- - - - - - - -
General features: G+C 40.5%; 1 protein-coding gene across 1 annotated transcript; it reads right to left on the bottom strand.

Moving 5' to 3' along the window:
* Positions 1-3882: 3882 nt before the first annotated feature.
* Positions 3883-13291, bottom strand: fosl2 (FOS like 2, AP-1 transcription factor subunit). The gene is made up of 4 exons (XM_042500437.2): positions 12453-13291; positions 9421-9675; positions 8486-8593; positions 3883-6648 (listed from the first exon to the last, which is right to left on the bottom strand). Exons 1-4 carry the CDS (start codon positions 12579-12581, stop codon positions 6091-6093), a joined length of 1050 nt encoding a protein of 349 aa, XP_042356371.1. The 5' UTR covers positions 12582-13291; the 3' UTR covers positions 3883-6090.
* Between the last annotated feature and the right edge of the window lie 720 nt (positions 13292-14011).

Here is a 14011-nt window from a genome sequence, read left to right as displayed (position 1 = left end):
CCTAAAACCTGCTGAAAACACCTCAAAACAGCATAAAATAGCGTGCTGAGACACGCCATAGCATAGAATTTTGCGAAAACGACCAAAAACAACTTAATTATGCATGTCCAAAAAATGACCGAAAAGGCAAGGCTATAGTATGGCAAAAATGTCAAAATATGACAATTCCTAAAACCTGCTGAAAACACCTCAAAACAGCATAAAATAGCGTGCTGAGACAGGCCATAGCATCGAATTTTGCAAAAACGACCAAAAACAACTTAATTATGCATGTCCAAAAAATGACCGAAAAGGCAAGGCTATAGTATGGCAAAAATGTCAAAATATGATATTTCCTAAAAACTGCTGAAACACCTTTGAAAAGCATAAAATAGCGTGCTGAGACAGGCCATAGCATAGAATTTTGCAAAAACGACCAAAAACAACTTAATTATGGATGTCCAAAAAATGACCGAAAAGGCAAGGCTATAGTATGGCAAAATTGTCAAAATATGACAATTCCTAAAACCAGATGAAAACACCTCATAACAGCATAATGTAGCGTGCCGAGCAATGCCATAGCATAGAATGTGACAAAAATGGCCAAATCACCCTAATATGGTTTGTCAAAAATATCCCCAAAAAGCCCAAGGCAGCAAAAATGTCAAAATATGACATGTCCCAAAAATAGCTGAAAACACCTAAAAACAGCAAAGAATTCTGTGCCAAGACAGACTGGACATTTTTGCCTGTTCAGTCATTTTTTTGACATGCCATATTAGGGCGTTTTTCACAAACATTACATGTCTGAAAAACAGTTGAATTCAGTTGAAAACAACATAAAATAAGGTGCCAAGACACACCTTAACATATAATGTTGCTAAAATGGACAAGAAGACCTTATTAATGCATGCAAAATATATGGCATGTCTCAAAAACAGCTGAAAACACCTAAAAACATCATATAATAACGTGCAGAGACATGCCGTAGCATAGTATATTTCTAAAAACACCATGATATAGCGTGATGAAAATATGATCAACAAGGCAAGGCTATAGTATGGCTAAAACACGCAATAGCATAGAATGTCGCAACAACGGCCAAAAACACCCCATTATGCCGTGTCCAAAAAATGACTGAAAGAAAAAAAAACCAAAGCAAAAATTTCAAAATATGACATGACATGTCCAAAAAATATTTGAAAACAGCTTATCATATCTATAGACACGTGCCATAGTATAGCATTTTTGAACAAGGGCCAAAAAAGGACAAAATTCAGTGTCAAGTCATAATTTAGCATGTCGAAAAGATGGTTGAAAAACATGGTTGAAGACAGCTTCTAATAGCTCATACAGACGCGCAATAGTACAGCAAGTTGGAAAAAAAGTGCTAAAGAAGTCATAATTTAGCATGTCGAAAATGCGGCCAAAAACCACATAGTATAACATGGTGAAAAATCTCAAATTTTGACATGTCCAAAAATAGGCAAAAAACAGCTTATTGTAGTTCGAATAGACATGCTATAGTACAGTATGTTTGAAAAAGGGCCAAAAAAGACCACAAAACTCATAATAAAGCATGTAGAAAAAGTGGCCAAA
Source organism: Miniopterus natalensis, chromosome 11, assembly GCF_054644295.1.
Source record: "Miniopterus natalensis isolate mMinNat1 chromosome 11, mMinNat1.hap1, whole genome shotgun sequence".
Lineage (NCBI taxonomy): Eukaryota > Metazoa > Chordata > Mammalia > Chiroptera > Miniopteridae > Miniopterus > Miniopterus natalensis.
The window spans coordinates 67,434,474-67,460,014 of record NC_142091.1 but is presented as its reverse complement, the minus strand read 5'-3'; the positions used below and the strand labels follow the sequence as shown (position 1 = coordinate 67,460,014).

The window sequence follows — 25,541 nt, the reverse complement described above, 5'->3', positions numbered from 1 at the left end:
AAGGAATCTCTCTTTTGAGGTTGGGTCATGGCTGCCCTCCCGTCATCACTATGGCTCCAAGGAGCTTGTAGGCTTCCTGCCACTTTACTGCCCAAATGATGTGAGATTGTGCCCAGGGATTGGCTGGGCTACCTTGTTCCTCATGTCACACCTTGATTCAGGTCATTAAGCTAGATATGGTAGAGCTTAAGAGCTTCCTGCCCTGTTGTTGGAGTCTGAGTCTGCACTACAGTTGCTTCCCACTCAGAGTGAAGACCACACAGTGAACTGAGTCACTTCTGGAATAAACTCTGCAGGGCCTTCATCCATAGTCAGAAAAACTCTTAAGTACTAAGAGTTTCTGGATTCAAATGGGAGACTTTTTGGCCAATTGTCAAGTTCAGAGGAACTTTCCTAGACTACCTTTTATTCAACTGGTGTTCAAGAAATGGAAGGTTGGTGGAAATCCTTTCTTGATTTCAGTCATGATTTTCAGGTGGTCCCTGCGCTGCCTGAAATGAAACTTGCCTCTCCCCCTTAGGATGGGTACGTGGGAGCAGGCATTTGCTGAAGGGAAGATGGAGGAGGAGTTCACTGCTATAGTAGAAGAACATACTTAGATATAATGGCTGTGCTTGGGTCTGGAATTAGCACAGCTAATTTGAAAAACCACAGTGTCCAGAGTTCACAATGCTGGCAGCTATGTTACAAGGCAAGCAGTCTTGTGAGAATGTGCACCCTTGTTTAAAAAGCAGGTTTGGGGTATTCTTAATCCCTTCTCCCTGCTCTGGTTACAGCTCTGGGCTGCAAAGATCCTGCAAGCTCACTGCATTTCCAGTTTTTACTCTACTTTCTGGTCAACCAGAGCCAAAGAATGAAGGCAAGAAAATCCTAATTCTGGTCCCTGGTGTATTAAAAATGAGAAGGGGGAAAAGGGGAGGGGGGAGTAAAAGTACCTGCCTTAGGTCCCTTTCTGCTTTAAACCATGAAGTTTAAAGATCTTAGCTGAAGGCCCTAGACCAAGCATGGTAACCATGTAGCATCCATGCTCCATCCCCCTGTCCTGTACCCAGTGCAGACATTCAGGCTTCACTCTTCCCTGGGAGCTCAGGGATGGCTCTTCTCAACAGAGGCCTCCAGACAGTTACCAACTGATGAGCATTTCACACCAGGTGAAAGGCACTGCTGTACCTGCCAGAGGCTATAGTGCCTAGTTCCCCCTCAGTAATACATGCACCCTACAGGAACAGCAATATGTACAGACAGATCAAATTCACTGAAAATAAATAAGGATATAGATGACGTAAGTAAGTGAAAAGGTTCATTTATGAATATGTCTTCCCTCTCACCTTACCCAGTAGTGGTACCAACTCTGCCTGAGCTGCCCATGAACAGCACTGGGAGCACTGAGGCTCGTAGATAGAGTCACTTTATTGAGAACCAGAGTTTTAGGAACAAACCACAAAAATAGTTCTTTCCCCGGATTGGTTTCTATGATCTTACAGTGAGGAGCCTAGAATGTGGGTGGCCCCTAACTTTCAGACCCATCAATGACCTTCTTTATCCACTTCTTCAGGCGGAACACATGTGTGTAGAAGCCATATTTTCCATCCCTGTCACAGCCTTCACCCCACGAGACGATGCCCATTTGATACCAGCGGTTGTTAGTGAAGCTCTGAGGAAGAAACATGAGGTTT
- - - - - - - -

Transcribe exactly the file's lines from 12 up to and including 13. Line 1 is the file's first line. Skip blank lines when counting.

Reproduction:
The window sequence follows — 25,541 nt, the reverse complement described above, 5'->3', positions numbered from 1 at the left end:
AAGGAATCTCTCTTTTGAGGTTGGGTCATGGCTGCCCTCCCGTCATCACTATGGCTCCAAGGAGCTTGTAGGCTTCCTGCCACTTTACTGCCCAAATGATGTGAGATTGTGCCCAGGGATTGGCTGGGCTACCTTGTTCCTCATGTCACACCTTGATTCAGGTCATTAAGCTAGATATGGTAGAGCTTAAGAGCTTCCTGCCCTGTTGTTGGAGTCTGAGTCTGCACTACAGTTGCTTCCCACTCAGAGTGAAGACCACACAGTGAACTGAGTCACTTCTGGAATAAACTCTGCAGGGCCTTCATCCATAGTCAGAAAAACTCTTAAGTACTAAGAGTTTCTGGATTCAAATGGGAGACTTTTTGGCCAATTGTCAAGTTCAGAGGAACTTTCCTAGACTACCTTTTATTCAACTGGTGTTCAAGAAATGGAAGGTTGGTGGAAATCCTTTCTTGATTTCAGTCATGATTTTCAGGTGGTCCCTGCGCTGCCTGAAATGAAACTTGCCTCTCCCCCTTAGGATGGGTACGTGGGAGCAGGCATTTGCTGAAGGGAAGATGGAGGAGGAGTTCACTGCTATAGTAGAAGAACATACTTAGATATAATGGCTGTGCTTGGGTCTGGAATTAGCACAGCTAATTTGAAAAACCACAGTGTCCAGAGTTCACAATGCTGGCAGCTATGTTACAAGGCAAGCAGTCTTGTGAGAATGTGCACCCTTGTTTAAAAAGCAGGTTTGGGGTATTCTTAATCCCTTCTCCCTGCTCTGGTTACAGCTCTGGGCTGCAAAGATCCTGCAAGCTCACTGCATTTCCAGTTTTTACTCTACTTTCTGGTCAACCAGAGCCAAAGAATGAAGGCAAGAAAATCCTAATTCTGGTCCCTGGTGTATTAAAAATGAGAAGGGGGAAAAGGGGAGGGGGGAGTAAAAGTACCTGCCTTAGGTCCCTTTCTGCTTTAAACCATGAAGTTTAAAGATCTTAGCTGAAGGCCCTAGACCAAGCATGGTAACCATGTAGCATCCATGCTCCATCCCCCTGTCCTGTACCCAGTGCAGACATTCAGGCTTCACTCTTCCCTGGGAGCTCAGGGATGGCTCTTCTCAACAGAGGCCTCCAGACAGTTACCAACTGATGAGCATTTCACACCAGGTGAAAGGCACTGCTGTACCTGCCAGAGGCTATAGTGCCTAGTTCCCCCTCAGTAATACATGCACCCTACAGGAACAGCAATATGTACAGACAGATCAAATTCACTGAAAATAAATAAGGATATAGATGACGTAAGTAAGTGAAAAGGTTCATTTATGAATATGTCTTCCCTCTCACCTTACCCAGTAGTGGTACCAACTCTGCCTGAGCTGCCCATGAACAGCACTGGGAGCACTGAGGCTCGTAGATAGAGTCACTTTATTGAGAACCAGAGTTTTAGGAACAAACCACAAAAATAGTTCTTTCCCCGGATTGGTTTCTATGATCTTACAGTGAGGAGCCTAGAATGTGGGTGGCCCCTAACTTTCAGACCCATCAATGACCTTCTTTATCCACTTCTTCAGGCGGAACACATGTGTGTAGAAGCCATATTTTCCATCCCTGTCACAGCCTTCACCCCACGAGACGATGCCCATTTGATACCAGCGGTTGTTAGTGAAGCTCTGAGGAAGAAACATGAGGTTT